Spend Matters welcomes this guest post from Paul Robinson, principal economist at IHS.
Trucking costs are due to rise, so where possible, locking in rates near current levels will yield savings. Rising oil prices are filtering through to fuel prices and finally to trucking rates, hitting the industry as it also grapples with the ongoing driver shortage. The most likely response to that shortage is that wages will also have to rise, giving further support to rising rates.
Trucking price increases are due to arrive in the second half of this year, after contracting in the first half of the year. The sources of the increase are higher wages and fuel prices, which the industry stands ready to pass along to customers. Wage increases come on the back of extremely high turnover — over 100% — and a period of wage stagnation in recent quarters. Highway diesel prices started the year at $2.00/gallon but look to end 25% higher, at more than $2.50/gallon, just as crude oil prices have bounced from their bottom of around $30/barrel to more than $50/barrel.
The American trucking industry’s struggles with driver turnover are on the rise. The American Trucking Associations reported a turnover rate of 102% at large truckload fleets in the final quarter of 2015. The fact that this figure is now above 100% indicates that trucking companies are rehiring more than the equivalent of their entire workforce every year. The industry is showing signs of responding: Wages for truck drivers are now increasing faster than overall transportation and warehousing wages and will continue to rise faster through the end of the year. However, the prior wage stagnation will keep employment growth below 2% in 2016 for the first time since 2010.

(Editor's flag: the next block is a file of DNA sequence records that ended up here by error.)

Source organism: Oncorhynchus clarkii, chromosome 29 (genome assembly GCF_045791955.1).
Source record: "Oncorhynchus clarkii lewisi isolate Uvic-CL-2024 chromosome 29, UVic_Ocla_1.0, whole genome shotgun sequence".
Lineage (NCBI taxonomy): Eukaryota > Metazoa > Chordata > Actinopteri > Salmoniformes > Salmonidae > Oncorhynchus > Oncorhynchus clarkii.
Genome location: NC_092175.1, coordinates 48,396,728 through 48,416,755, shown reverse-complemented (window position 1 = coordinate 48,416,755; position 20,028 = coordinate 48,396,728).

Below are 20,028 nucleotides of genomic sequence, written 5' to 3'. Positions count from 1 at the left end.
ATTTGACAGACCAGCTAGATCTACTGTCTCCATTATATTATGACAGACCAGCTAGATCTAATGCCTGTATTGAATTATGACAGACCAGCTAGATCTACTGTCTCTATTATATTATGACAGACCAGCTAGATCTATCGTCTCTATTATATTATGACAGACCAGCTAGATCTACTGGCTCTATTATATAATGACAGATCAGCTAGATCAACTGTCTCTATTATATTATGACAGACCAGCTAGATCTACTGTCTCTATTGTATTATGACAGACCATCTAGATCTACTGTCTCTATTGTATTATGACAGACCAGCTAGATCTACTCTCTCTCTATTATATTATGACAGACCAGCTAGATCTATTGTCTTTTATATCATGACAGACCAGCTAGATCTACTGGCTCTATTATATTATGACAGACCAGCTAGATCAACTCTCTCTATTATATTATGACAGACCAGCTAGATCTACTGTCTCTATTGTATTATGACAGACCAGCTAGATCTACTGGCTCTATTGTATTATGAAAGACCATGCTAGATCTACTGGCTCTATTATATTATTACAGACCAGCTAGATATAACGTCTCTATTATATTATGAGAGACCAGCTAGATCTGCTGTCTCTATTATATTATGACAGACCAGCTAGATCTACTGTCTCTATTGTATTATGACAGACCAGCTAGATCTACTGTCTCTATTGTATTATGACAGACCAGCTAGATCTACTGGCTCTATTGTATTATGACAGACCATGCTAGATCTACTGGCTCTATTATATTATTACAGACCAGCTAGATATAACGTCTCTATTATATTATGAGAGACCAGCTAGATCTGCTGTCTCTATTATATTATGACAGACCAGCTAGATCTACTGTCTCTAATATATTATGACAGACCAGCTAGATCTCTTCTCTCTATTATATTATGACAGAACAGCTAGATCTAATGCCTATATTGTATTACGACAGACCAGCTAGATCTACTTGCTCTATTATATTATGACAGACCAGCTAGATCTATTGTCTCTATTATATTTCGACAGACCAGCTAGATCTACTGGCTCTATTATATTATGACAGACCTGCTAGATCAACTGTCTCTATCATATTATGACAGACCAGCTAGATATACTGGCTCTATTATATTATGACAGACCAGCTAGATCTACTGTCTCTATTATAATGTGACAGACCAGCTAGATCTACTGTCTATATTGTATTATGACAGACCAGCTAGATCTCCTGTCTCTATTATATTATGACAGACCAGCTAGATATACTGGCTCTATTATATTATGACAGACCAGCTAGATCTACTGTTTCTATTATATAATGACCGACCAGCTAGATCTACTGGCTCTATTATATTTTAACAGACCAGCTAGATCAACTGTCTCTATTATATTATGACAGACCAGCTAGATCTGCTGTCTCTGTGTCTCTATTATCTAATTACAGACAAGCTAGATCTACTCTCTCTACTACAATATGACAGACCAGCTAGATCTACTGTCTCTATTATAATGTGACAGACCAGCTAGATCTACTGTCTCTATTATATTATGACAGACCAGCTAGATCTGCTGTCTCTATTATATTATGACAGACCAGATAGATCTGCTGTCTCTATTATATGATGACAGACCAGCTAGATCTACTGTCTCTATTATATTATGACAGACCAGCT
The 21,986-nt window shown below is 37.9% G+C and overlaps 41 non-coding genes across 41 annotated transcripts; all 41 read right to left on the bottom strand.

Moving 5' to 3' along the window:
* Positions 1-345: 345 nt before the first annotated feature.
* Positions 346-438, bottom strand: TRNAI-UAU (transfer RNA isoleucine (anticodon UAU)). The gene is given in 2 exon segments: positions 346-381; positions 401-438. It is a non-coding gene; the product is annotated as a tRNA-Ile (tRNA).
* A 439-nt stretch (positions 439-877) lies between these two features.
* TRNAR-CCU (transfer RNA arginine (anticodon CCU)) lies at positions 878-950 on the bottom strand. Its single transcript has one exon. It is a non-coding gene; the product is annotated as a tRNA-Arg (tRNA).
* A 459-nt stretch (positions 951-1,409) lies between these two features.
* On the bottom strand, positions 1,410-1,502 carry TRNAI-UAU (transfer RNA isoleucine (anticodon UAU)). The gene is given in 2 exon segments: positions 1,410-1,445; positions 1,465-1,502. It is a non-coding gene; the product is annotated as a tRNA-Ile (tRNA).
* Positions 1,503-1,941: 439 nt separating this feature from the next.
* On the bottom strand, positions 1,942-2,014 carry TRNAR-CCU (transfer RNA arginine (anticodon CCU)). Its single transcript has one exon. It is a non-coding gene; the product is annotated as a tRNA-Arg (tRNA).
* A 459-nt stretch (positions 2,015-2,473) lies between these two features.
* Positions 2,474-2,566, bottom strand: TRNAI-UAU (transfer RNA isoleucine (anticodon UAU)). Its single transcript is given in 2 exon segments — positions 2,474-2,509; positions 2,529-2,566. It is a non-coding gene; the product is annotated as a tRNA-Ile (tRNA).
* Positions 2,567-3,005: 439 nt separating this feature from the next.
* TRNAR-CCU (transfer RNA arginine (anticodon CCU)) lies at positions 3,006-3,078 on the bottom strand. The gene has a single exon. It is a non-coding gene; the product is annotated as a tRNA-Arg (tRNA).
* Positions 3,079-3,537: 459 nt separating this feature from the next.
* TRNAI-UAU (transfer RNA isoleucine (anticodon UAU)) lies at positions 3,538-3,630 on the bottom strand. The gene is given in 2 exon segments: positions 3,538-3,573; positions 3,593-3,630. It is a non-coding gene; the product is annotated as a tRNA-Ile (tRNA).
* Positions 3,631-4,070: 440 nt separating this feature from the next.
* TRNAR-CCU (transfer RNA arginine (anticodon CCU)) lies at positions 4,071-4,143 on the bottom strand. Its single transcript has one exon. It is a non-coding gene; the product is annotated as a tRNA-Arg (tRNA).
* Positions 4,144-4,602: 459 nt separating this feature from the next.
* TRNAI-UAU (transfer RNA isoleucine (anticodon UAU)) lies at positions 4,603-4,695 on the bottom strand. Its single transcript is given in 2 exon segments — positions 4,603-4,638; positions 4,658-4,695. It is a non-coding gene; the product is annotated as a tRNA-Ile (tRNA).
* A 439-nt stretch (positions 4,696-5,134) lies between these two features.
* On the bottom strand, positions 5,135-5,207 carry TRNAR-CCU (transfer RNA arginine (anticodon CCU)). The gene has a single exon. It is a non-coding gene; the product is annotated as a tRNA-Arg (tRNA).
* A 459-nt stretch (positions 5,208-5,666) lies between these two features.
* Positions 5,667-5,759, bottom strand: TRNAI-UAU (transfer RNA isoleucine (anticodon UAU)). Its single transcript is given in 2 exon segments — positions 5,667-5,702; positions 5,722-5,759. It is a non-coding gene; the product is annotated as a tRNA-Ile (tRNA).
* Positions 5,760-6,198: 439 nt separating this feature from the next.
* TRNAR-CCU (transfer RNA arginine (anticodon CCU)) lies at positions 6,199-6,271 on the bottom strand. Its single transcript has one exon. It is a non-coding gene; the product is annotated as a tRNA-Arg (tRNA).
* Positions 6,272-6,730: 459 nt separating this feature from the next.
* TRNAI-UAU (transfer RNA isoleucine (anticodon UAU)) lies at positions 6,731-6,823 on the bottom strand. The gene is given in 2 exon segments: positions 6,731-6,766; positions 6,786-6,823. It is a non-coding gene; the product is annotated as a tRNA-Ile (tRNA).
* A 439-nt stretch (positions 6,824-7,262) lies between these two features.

American trucking demand will show steady growth in the second half of the year, in line with the mildly positive outlook for the overall economy. The American Trucking Associations’ For-Hire Truck Tonnage Index has shown a string of declines after a surge of activity in February. The year-on-year figures are more positive, with March showing a 2.2% increase and April showing a similar 2% increase versus last year. Manufacturing demand, measured by the ISM index for manufacturing, “seemed” to firm in May, climbing from 50.8 to 51.3 (greater than 50 indicates expansion), but the sole gain in any of the equally weighted five components came in the supplier deliveries component. The supplier deliveries reading is not actually saying that supplies are tight, just that they are no longer as loose as a few months ago, when prices were reeling.